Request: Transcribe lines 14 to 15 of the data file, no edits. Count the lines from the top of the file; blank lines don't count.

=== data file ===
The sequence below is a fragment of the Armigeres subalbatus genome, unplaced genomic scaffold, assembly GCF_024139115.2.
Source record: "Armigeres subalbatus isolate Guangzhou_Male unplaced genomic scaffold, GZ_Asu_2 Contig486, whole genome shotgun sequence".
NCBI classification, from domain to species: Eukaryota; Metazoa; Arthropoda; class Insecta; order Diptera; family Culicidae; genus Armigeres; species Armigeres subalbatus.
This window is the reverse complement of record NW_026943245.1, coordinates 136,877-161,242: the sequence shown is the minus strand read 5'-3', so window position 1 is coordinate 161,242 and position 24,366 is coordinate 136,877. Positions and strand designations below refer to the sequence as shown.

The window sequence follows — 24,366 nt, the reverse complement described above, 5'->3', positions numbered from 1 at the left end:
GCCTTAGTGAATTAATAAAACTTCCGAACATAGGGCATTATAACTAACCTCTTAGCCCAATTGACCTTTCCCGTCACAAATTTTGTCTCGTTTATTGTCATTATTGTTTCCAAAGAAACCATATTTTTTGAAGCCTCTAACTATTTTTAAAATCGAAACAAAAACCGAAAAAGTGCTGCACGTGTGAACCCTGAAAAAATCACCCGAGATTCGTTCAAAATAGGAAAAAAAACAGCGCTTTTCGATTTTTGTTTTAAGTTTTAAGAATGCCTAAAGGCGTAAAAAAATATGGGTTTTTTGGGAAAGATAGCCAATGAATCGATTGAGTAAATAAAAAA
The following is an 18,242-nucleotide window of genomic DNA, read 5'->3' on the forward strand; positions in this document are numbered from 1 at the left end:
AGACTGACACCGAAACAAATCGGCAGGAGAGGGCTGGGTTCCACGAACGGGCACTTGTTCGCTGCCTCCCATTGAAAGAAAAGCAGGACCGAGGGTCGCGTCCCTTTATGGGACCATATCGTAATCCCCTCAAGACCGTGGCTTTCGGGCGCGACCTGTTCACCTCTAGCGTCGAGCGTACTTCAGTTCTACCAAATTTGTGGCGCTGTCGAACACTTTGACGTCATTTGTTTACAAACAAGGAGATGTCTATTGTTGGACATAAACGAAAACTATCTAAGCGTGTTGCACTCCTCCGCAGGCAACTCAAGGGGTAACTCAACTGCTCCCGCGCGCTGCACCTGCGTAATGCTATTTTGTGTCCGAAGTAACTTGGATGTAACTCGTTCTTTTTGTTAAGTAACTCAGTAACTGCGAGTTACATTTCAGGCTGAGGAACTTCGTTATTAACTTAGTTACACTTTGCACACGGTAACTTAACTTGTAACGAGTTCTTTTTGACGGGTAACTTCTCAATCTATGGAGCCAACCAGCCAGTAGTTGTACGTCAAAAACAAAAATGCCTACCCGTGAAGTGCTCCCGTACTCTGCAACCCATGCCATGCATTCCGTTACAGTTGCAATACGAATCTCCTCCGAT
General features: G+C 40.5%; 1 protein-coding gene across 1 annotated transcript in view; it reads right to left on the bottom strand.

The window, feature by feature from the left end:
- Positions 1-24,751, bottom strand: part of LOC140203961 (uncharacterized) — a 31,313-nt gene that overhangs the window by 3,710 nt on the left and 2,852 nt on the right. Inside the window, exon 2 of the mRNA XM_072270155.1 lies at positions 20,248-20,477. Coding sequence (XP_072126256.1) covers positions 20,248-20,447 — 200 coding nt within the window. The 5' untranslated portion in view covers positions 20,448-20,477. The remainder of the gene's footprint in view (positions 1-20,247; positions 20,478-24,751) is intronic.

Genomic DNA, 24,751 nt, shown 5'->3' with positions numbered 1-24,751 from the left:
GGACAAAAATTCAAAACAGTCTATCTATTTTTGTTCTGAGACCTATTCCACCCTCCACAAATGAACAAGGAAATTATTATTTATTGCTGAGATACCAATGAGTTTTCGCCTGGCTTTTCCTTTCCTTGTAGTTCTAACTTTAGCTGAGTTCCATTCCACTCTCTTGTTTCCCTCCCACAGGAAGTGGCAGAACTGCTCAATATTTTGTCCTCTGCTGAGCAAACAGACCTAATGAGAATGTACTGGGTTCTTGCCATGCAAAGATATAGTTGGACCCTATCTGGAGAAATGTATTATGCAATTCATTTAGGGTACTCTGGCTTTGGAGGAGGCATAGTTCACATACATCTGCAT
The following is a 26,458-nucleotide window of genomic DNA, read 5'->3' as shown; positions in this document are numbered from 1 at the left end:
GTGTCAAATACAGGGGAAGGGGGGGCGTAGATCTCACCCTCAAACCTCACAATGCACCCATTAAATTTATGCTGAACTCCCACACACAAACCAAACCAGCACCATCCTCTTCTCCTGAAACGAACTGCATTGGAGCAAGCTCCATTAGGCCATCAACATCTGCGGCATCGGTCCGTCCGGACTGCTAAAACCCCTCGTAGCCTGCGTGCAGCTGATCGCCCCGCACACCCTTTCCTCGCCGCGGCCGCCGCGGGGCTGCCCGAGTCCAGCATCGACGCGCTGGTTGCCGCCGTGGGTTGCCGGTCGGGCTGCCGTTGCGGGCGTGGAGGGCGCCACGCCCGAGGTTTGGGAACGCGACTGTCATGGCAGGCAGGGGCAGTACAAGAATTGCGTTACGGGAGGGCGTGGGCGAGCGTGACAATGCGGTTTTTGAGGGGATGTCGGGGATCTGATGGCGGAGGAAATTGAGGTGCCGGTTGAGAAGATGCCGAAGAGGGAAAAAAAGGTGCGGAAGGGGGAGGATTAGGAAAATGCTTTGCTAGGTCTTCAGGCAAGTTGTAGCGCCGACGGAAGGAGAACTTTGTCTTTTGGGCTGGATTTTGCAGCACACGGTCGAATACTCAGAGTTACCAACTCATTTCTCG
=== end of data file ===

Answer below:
The following is a 26,458-nucleotide window of genomic DNA, read 5'->3' as shown; positions in this document are numbered from 1 at the left end:
GTGTCAAATACAGGGGAAGGGGGGGCGTAGATCTCACCCTCAAACCTCACAATGCACCCATTAAATTTATGCTGAACTCCCACACACAAACCAAACCAGCACCATCCTCTTCTCCTGAAACGAACTGCATTGGAGCAAGCTCCATTAGGCCATCAACATCTGCGGCATCGGTCCGTCCGGACTGCTAAAACCCCTCGTAGCCTGCGTGCAGCTGATCGCCCCGCACACCCTTTCCTCGCCGCGGCCGCCGCGGGGCTGCCCGAGTCCAGCATCGACGCGCTGGTTGCCGCCGTGGGTTGCCGGTCGGGCTGCCGTTGCGGGCGTGGAGGGCGCCACGCCCGAGGTTTGGGAACGCGACTGTCATGGCAGGCAGGGGCAGTACAAGAATTGCGTTACGGGAGGGCGTGGGCGAGCGTGACAATGCGGTTTTTGAGGGGATGTCGGGGATCTGATGGCGGAGGAAATTGAGGTGCCGGTTGAGAAGATGCCGAAGAGGGAAAAAAAGGTGCGGAAGGGGGAGGATTAGGAAAATGCTTTGCTAGGTCTTCAGGCAAGTTGTAGCGCCGACGGAAGGAGAACTTTGTCTTTTGGGCTGGATTTTGCAGCACACGGTCGAATACTCAGAGTTACCAACTCATTTCTCG